So I think the first goal for me is getting to under 300 pounds. It’s really getting down to probably, like I always say, “power forward shape,” finding a way to kind of look somewhat like a power forward in the NBA. That’s that’s kind of the goal.
I don’t know if I want to put an arbitrary date on it, but I think maybe like August 1 or the end of the summer, when really football season starts again, which would be normal for me, kind of in my mind to get started again saying, “All right, here’s where I’m at. What are the goals going forward?”
You’re not just walking, though—you mentioned when we hopped on the phone that you’d just finished a killer session. What kind of stuff are you doing with your trainer, Ryan Sorensen?
Ryan trained our offensive line group the last couple of years in the off season. He’s trained Cooper Kupp, Christian Yelich, a lot of different guys. But he really specializes right now in kind of this one on one training thing. You go from one exercise to the other. There’s no break, there’s no rest, there’s no time down. You just constantly move it.
You might be doing something as simple as some kind of T-spine opening, but there’s never a stopping point. You’re going straight from that to a lunge, straight from that to an RDL, or a step up or an RFE [Bulgarian split squat]—you’re just constantly moving. There’s times when we’re just trying to move and tax the lungs a little bit. And that’s kind of the focus right now, three days a week with him, it’s that kind of thing. Opening the body up, moving really well, balance stuff.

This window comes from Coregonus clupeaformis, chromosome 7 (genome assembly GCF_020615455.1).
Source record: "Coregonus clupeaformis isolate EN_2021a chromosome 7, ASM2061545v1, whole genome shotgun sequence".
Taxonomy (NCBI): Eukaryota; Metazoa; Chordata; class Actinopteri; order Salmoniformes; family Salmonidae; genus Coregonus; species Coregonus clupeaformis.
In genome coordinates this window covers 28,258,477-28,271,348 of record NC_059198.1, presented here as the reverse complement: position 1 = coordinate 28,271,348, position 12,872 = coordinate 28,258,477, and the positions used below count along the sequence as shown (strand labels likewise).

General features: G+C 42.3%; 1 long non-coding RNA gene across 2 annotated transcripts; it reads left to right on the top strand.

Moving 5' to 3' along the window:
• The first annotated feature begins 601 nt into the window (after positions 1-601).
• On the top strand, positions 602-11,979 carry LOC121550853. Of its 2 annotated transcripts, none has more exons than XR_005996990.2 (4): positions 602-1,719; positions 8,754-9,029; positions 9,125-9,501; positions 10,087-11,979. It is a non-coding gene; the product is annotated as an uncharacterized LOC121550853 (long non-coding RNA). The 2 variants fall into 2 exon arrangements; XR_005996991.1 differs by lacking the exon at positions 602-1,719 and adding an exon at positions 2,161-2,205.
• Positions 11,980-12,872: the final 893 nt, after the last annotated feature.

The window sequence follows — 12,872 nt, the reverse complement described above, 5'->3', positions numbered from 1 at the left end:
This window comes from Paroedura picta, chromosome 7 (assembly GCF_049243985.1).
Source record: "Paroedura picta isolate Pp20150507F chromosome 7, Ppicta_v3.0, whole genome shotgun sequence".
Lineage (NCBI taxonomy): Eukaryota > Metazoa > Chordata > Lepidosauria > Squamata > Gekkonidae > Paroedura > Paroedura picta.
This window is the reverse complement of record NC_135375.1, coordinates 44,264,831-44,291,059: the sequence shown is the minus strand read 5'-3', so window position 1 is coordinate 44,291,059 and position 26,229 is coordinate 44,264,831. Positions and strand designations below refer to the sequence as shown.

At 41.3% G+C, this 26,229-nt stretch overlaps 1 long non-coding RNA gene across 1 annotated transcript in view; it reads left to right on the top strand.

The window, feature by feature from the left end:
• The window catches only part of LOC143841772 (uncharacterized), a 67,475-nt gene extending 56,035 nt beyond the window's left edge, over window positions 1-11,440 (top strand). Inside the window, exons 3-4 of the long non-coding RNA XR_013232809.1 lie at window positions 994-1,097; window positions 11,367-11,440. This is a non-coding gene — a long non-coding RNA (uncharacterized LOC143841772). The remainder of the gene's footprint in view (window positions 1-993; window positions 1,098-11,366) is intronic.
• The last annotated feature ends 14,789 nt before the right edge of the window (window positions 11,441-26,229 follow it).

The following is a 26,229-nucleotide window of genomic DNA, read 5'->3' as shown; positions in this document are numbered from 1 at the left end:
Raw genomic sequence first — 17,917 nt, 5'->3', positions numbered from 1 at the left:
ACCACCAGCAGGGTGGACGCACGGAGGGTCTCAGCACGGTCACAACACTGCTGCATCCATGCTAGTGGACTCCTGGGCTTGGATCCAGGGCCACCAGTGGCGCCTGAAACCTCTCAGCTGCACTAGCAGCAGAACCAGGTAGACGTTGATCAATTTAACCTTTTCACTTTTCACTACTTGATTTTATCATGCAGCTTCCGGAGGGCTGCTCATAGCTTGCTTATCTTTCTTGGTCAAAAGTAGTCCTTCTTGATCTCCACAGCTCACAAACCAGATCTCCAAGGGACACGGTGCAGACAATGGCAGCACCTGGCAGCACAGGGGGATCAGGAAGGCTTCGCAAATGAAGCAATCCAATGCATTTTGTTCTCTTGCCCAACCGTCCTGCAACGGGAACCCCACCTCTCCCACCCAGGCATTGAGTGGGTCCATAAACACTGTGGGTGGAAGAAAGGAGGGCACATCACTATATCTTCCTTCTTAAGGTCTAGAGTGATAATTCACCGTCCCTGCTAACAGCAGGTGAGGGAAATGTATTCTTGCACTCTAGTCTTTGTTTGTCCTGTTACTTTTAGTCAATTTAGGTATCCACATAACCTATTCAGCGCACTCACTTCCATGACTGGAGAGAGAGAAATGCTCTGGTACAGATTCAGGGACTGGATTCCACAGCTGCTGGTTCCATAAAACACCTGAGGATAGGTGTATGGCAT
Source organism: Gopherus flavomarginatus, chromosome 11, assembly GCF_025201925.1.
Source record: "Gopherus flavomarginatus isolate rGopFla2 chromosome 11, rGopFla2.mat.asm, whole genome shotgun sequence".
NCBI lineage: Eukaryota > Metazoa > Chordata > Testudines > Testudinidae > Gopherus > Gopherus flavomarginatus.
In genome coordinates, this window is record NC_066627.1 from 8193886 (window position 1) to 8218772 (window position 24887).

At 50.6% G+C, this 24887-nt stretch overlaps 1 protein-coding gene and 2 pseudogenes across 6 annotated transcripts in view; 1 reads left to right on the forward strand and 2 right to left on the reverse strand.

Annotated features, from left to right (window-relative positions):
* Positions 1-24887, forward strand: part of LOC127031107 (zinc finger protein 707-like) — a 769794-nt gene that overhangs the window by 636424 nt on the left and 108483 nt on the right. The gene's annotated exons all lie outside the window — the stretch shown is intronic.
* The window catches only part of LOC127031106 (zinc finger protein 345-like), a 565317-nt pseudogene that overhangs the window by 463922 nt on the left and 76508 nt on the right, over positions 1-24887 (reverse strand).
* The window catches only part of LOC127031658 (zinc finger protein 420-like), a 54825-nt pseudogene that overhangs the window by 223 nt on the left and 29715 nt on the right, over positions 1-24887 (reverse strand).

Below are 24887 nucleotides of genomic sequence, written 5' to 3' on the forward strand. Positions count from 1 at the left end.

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And then Tuesdays and Thursdays is some kind of healthy knee and ankle type day. We’re working some mobility, some balance. There’s a program called Knees Over Toes. It’s gained a lot of traction. We do a lot of that type stuff, with some band stuff.
You mentioned you’ve changed your eating to drop 25 pounds. What’s your nutrition like now?
Probably the first two months or almost three months, I did literally egg whites and spinach in the morning. I love tuna, so I would do tuna steaks just sliced up, kind of seared with white rice and some spinach for lunch. And then I would do some version of either salmon, sea bass, something like that, and some rice at night… with some spinach as well.
If you hear the recurring theme, I can’t stand greens, so I eat spinach. It’s the only one I’ll eat. And it’s probably only because I loved Popeye when I was a little kid. But Eric Weddle and I, who played an eternity in the NFL, both can’t stand greens, so we’re big on the “greens are overrated” train just because we think we’re living proof that it’s not that important. But it probably is, and we’re just idiots.
Now I’ve kind of moved into a phase of fasting. I’ll do like 16-hour intermittent fasting. Sometimes I’ll mix in a 24-hour day. For me, just in general, I have always seemed to lean out and do better, weight-wise by not eating breakfast. No matter how lean I eat, or how good my diet is, for whatever reason, breakfast has kind of always been a trigger for me to eat more or be hungrier throughout the day. And with fasting, I’ve always seemed to be good—have a window, eat in that window, and then don’t eat. And I just seem to do better, weight-wise.
Are you a fasted cardio guy, then?